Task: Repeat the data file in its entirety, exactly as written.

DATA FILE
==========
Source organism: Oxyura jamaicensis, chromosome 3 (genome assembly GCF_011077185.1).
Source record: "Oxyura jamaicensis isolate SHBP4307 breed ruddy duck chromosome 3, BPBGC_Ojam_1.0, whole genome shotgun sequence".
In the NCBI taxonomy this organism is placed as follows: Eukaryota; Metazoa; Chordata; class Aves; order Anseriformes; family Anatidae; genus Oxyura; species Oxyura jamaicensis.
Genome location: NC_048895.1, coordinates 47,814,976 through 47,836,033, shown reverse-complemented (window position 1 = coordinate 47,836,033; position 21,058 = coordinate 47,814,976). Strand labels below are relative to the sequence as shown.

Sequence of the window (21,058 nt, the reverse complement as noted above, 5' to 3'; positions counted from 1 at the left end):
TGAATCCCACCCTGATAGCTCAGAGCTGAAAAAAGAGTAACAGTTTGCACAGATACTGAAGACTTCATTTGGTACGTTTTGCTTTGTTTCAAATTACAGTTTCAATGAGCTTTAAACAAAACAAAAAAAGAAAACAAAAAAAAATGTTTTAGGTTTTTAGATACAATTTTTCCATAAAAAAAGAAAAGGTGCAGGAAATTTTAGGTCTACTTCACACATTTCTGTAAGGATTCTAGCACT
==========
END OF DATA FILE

Source organism: Oxyura jamaicensis, chromosome 3 (genome assembly GCF_011077185.1).
Source record: "Oxyura jamaicensis isolate SHBP4307 breed ruddy duck chromosome 3, BPBGC_Ojam_1.0, whole genome shotgun sequence".
In the NCBI taxonomy this organism is placed as follows: Eukaryota; Metazoa; Chordata; class Aves; order Anseriformes; family Anatidae; genus Oxyura; species Oxyura jamaicensis.
Genome location: NC_048895.1, coordinates 47,814,976 through 47,836,033, shown reverse-complemented (window position 1 = coordinate 47,836,033; position 21,058 = coordinate 47,814,976). Strand labels below are relative to the sequence as shown.

Sequence of the window (21,058 nt, the reverse complement as noted above, 5' to 3'; positions counted from 1 at the left end):
TGAATCCCACCCTGATAGCTCAGAGCTGAAAAAAGAGTAACAGTTTGCACAGATACTGAAGACTTCATTTGGTACGTTTTGCTTTGTTTCAAATTACAGTTTCAATGAGCTTTAAACAAAACAAAAAAAGAAAACAAAAAAAAATGTTTTAGGTTTTTAGATACAATTTTTCCATAAAAAAAGAAAAGGTGCAGGAAATTTTAGGTCTACTTCACACATTTCTGTAAGGATTCTAGCACT